Some of you may know how much I love gardening, flowers, and the fragrance of some flowers and the bounty of colors provided by a beautiful garden. So we decided to head down to Washington DC to the 98th National Cherry Blossom Festival®. In a word, wow! It was beautiful and truthfully some of the blossoms had already fallen, but what we saw was spectacular!
The National Cherry Blossom Festival® annually commemorates the 1912 gift of 3,000 cherry trees from Mayor Yukio Ozaki of Tokyo to the city of Washington, honoring the lasting friendship between the United States and Japan and celebrating the continued close relationship between our two cultures.
In 2012 the Festival will be celebrating the centennial anniversary of the gift of trees. If you haven’t visited DC during this spectacular time I would highly suggest making the trip!
Of course there is a lot of history in Washington D.C. Washington, D.C., formally the District of Columbia and commonly referred to as Washington, the District, or simply D.C., is the capital of the United States, founded on July 16, 1790.
There is so much to see while visiting Washington D.C. that you should plan on at least 3 days. We were thrilled to see a few of the more well knows sites including:
The Capitol Building – The United States Capitol is no doubt the most architecturally impressive buildings I have ever seen. Begun in 1793, the Capitol has been built, burnt, rebuilt, extended, and restored; today, it stands as a monument not only to its builders but also to the American people and their government.
The Lincoln Memorial is my personal favorite. For me, standing at the top of this massive, all inspiring memorial looking out at the reflecting pool and the Washington Monument was breathtaking. As an enduring symbol of freedom, the Lincoln Memorial attracts anyone who seeks inspiration and hope.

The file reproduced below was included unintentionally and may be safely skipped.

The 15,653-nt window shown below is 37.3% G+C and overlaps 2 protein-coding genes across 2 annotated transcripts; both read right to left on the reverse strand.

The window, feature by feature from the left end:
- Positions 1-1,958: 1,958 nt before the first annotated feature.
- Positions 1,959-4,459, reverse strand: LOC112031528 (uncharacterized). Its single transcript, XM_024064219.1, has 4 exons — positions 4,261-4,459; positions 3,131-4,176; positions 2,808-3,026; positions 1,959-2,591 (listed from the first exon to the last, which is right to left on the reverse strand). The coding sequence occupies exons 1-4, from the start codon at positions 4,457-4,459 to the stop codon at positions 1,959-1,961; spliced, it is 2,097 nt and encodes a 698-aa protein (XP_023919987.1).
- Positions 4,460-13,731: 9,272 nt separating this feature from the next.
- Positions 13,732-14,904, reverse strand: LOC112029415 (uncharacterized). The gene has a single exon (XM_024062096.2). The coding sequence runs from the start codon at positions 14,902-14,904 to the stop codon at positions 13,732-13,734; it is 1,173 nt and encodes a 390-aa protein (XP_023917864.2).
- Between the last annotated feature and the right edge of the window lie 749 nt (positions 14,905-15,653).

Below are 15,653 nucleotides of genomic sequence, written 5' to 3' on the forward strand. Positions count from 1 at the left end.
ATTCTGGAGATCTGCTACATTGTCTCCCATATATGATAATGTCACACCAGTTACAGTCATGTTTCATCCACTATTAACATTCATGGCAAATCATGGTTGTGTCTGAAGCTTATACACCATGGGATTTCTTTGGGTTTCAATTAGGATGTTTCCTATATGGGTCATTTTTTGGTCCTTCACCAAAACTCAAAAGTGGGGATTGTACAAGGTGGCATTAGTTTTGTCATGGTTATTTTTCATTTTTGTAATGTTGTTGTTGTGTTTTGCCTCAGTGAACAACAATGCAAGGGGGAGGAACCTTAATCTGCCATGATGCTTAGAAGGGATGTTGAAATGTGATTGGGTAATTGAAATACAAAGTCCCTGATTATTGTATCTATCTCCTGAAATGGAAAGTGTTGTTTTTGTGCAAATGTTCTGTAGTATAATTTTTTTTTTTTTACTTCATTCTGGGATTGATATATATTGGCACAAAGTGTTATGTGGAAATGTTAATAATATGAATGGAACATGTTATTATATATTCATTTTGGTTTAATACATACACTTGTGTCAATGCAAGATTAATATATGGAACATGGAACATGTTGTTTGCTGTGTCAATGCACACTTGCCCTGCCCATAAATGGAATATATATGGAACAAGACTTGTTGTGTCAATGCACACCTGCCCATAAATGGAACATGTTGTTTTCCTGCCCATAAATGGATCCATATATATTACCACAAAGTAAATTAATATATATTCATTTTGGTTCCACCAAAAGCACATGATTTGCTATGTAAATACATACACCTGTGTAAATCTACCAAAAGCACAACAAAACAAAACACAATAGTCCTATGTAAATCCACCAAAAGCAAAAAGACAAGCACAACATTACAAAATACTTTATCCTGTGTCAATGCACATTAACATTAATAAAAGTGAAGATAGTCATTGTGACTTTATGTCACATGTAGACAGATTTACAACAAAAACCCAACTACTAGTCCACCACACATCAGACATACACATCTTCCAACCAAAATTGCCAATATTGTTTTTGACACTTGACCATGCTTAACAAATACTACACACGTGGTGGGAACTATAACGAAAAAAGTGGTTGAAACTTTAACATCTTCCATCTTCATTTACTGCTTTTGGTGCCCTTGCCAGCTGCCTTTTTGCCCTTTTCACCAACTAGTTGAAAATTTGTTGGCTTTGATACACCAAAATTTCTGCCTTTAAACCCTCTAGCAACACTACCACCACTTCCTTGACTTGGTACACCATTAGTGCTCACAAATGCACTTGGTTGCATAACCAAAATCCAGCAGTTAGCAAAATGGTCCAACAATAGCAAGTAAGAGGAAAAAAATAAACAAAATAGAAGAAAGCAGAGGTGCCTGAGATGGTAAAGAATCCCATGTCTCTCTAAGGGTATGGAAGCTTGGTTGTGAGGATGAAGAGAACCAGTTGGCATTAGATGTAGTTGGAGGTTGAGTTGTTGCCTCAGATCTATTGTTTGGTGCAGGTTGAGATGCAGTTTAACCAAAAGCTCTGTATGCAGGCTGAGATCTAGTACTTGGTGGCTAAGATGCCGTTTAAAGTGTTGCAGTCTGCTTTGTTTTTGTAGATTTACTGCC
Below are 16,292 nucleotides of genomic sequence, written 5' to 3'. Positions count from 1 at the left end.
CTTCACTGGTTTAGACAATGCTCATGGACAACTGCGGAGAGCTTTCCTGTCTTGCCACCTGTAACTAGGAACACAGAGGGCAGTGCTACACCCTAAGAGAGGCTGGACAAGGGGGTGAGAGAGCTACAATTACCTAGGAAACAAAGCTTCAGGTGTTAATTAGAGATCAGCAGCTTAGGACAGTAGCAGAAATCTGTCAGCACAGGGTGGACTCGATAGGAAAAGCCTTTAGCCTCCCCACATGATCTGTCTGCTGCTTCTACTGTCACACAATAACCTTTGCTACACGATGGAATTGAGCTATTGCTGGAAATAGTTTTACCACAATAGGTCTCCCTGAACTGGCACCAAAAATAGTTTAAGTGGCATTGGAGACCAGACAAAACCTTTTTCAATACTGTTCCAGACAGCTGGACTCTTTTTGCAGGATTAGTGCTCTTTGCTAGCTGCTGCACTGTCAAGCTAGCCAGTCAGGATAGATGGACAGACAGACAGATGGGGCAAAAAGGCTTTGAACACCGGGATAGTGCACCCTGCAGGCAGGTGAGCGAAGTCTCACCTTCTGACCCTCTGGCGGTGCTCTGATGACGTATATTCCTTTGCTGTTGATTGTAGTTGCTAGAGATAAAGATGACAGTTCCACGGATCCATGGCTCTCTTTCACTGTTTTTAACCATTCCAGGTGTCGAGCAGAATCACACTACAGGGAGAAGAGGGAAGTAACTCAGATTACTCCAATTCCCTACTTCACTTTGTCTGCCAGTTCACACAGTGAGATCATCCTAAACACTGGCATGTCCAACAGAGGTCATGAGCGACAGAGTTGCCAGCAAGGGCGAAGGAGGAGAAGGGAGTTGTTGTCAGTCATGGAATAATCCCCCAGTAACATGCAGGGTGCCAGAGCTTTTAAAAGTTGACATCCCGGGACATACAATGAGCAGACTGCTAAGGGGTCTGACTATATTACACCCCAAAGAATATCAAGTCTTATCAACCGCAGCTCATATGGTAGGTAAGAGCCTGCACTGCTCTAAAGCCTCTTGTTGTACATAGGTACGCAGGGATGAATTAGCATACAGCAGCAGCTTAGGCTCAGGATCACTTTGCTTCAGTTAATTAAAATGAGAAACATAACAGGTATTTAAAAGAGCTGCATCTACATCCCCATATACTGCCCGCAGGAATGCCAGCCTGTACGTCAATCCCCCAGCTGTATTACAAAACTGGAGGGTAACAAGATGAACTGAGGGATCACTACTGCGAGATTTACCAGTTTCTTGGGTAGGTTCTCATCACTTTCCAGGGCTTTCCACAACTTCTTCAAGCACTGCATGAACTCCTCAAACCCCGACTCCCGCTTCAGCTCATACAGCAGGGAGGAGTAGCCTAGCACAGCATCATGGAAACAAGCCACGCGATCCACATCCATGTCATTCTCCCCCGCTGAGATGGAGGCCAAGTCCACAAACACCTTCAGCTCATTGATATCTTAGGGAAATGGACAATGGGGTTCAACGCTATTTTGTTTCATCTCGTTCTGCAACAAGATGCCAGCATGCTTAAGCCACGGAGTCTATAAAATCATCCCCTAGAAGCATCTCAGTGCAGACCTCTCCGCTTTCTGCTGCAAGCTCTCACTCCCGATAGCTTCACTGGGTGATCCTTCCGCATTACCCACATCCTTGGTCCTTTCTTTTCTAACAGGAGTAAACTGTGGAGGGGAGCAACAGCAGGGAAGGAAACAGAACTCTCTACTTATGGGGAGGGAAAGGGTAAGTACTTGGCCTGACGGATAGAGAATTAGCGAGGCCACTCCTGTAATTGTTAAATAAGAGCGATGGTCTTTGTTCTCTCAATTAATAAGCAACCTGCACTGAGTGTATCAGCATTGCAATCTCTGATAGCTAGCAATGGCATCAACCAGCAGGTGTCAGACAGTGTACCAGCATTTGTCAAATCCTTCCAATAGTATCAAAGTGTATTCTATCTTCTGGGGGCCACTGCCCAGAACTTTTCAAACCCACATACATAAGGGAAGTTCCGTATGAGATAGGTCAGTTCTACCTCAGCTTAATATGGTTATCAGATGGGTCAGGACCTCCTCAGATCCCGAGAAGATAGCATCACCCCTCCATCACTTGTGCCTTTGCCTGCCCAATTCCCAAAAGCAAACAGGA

The Vietnam Veterans Memorial brought chills to me. I lost my cousin in the Vietnam War so this was especially heart warming for me. The silence was somewhat eary yet at the same time was our way of showing respect for our fallen military members.
When you think of visiting a cemetery the word beautiful doesn’t normally come to mind I don’t believe, yet when visiting the Arlington National Cemetery, beautiful was one of the first words that came to our minds. This is truly metery the most peaceful resting place I have ever visited. As we entered the Memorial Entrance, we were honored to show our respect and thank those that now rest in this cemetery, including:
We have all seen the famous picture of The Flag Raising (the most reproduced photograph in the history of photography) at The Battle of Iwo Jima yet seeing this The Marine Corps War Memorial before me, I again stood in awe.
While we did not get to actually visit The National Air Force Memorial, the spires were another beautiful site. My father was in the Air Force so for me, seeing these 3 spires reaching upward into the sky had a special meaning. James Ingo Freed, one of America’s finest architects, gave the nation a design that truly honors the men and women of the Air Force. Featuring three stainless steel spires that soar skyward, the tallest reaching a height of 270 feet, the Memorial’s design is truly representative of flight and the flying spirit of the Air Force. The three spires impart a sense of accomplishment in command of the sky, and evoke the image of the precision “bomb burst” maneuver performed by the United States Air Force Thunderbird Demonstration Team.
The three spires also represent the three core values of the Air Force – integrity first, service before self, and excellence in all that is done – and the Air Force’s total force – active, guard and reserve.
A poem about this soaring “monument to victory” was inspired by these 2006 dedication events. Click here to read and experience this moving tribute to our Nation’s Airmen.
More photos click here